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10+ years of activists silenced: Internet intermediaries’ long history of censorship

The people who cheered as offensive content was censored by internet providers should not be so quick to applaud. They may soon find the same tactic used against causes they love. A look back at examples over the past 10 years can help demonstrate why we all have cause for concern. 

Illustration by Rachael Bolton

Recent decisions by technology companies, especially “upstream” infrastructure technology companies, to drop neo-Nazis as customers have captured public attention—and for good reason. The content being blocked is vile and horrific, there is growing concern about hate groups across the country, and the nation is focused on issues of racism and protest.

But this is a dangerous moment for internet expression and the power of private platforms that host much of the speech on the internet. People cheering for companies that have censored content in recent weeks may soon find the same tactic used against causes they love. We must be careful about what we are asking these companies to do and carefully review the processes they use to do it. A look at previous examples that EFF has handled over the past 10+ years can help demonstrate why we are so concerned.

Complaints to “upstream” speech intermediaries

This isn’t just a “slippery slope” fear about potential future harm. Complaints to various kinds of intermediaries have been occurring for over a decade. It’s clear that Internet technology companies—especially those further “upstream” like domain name registrars —are simply not equipped or competent to distinguish between good complaints and bad in the US much less around the world. They also have no strong mechanisms for allowing due process or correcting mistakes. Instead they merely react to where the pressure is greatest or where their business interests lie.

Here are just a few cases EFF has handled or helped from the last decade where complaints went “upstream” to website hosts and DNS providers, impacting activist groups specifically. And this is not to mention the many times direct user platforms like Facebook and Twitter have censored content from artists, activists, and others.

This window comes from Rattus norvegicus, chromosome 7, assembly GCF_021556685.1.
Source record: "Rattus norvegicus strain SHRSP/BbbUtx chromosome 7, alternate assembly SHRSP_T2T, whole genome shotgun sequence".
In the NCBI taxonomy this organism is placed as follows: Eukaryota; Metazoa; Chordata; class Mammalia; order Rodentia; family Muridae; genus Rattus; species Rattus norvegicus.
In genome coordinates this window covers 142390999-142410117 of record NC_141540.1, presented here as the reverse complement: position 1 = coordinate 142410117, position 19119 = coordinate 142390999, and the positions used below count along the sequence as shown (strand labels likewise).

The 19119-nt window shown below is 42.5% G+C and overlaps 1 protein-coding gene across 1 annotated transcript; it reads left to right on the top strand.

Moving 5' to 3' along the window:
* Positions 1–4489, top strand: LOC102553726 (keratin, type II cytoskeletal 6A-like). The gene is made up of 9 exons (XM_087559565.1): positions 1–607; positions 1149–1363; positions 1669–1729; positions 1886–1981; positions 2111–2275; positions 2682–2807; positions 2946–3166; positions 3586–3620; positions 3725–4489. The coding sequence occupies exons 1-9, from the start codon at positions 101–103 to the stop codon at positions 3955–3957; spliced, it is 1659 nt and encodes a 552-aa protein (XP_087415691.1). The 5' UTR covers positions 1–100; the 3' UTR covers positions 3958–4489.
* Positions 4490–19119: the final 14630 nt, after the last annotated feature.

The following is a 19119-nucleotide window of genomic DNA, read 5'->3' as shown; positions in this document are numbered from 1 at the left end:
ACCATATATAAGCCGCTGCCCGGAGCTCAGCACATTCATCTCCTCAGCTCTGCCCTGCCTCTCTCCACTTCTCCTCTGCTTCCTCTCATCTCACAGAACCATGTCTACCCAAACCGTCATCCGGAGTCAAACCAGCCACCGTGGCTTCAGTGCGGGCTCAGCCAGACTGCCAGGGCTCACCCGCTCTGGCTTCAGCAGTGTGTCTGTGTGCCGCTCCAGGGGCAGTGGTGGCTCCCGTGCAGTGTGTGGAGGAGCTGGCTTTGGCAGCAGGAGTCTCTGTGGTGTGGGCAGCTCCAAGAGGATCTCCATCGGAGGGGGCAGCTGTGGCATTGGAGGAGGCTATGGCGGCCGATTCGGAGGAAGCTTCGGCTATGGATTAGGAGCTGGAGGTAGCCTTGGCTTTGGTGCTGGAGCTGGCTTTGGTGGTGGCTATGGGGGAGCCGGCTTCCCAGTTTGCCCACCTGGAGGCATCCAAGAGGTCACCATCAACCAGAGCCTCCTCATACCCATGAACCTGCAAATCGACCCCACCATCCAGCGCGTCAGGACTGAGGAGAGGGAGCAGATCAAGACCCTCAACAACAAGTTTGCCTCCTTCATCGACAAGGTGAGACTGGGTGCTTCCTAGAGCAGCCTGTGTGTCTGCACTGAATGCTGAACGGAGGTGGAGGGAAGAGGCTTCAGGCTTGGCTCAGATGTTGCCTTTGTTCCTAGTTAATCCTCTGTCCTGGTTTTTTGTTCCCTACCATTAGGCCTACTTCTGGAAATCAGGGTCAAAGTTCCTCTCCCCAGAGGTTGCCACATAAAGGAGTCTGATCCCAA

You’ll notice that complainers in these cases are powerful corporations. That’s not a coincidence. Large companies have the time, money, and scary lawyers to pressure intermediaries to do their bidding—something smaller communities rarely have.

When governments get involved

The story gets much more frightening when governments enter the conversation. All of the major technology companies publish transparency reports documenting the many efforts made by governments around the world to require the companies to take down their customer’s speech.[1]

China ties the domain name system to tracking systems and censorship. Russia-backed groups flag Ukrainian speech, Chinese groups flag Tibetan speech, Israeli groups flag Palestinian speech, just to name a few. Every state has some reason to try to bend the core intermediaries to their agenda, which is why EFF along with a number of international organizations created the Manila Principles to set out the basic rules for intermediaries to follow when responding to these governmental pressures. Those concerned about the position of the current US government with regard to Black Lives Matter, Antifa groups, and similar left-leaning communities should take note: efforts to urge the current US government to treat them as hate groups have already begun.

The risks of embracing censorship

Will the Internet remain a place where small, marginalized voices get heard? For every tech CEO now worried about neo-Nazis there are hundreds of decisions made to silence voices that are made outside of public scrutiny with no transparency into decision-making or easy ways to get mistakes corrected. We understand the impulse to cheer any decisions to stand up against horrific speech, but if we embrace “upstream” intermediary censorship, it may very well come back to haunt us.

[1] January-June, 2016, worldwide requests: Facebook: 9,666; Google: 6,552

This piece was originally published on Electronic Frontiers Foundation and was reproduced with permission of the author. 

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